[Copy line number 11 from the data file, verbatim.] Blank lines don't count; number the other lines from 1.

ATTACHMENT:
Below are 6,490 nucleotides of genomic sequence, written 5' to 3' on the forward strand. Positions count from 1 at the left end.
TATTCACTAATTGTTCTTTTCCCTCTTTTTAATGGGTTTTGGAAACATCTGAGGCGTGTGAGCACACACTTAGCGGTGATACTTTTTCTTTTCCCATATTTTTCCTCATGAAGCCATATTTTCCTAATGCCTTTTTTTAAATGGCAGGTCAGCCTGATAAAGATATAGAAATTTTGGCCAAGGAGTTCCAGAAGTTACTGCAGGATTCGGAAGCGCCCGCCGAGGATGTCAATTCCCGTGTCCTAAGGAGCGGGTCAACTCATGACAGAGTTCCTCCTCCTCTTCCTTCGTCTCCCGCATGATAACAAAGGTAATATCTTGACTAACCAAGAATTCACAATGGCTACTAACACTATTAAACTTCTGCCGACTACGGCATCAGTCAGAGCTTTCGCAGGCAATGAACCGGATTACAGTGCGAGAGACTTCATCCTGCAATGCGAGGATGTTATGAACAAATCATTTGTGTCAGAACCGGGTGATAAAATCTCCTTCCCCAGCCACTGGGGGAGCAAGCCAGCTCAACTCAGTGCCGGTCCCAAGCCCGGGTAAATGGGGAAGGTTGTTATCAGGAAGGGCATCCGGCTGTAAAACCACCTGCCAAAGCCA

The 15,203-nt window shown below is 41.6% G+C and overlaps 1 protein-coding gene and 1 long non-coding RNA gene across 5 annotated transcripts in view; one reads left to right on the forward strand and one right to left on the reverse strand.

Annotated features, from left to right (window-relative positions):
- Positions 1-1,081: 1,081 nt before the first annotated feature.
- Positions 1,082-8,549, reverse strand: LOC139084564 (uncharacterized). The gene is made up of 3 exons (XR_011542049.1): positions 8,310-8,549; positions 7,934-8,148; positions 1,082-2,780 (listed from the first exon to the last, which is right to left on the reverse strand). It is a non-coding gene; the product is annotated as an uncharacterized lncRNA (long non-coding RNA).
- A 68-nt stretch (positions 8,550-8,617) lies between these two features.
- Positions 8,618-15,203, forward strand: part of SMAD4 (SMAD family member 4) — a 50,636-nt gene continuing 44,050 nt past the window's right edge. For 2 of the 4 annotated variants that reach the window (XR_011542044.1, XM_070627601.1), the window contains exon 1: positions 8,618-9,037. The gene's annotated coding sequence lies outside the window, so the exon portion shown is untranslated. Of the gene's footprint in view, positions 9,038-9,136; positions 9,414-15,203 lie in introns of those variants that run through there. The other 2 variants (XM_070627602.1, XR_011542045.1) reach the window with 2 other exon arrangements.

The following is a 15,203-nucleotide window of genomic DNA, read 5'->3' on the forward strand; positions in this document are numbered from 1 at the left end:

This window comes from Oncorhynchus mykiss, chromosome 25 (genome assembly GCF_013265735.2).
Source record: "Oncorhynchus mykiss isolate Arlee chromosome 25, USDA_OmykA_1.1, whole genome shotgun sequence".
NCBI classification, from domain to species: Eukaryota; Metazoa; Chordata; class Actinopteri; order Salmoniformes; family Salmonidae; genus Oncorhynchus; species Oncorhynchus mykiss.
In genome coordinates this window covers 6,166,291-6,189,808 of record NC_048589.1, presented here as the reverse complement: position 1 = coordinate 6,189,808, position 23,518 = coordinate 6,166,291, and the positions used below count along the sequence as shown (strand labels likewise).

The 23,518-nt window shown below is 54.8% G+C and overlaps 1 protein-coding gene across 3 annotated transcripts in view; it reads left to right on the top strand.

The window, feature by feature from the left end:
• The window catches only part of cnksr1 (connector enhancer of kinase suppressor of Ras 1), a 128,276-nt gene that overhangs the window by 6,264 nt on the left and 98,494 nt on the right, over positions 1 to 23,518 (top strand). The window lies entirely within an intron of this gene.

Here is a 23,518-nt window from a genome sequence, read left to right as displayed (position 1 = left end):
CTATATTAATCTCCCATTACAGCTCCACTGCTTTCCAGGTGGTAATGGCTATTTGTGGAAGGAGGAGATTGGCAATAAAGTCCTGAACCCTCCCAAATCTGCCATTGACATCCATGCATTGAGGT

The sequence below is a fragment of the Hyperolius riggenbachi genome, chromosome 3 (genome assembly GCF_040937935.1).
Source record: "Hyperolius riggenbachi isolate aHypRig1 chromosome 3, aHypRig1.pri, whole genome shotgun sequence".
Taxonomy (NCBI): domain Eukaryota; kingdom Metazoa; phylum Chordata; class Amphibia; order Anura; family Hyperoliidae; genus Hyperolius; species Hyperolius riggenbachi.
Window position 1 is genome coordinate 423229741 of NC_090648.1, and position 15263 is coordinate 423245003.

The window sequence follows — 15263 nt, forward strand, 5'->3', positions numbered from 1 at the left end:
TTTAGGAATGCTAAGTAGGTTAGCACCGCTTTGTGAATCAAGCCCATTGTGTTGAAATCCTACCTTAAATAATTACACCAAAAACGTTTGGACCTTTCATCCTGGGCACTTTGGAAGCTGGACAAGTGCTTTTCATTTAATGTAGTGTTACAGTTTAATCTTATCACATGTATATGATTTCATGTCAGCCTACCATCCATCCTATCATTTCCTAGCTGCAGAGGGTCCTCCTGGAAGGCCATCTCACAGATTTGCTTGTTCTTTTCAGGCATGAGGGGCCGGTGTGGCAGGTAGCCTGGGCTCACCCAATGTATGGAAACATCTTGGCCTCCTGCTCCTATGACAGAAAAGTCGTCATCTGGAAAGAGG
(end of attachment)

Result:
Source record: "Oncorhynchus mykiss isolate Arlee chromosome 25, USDA_OmykA_1.1, whole genome shotgun sequence".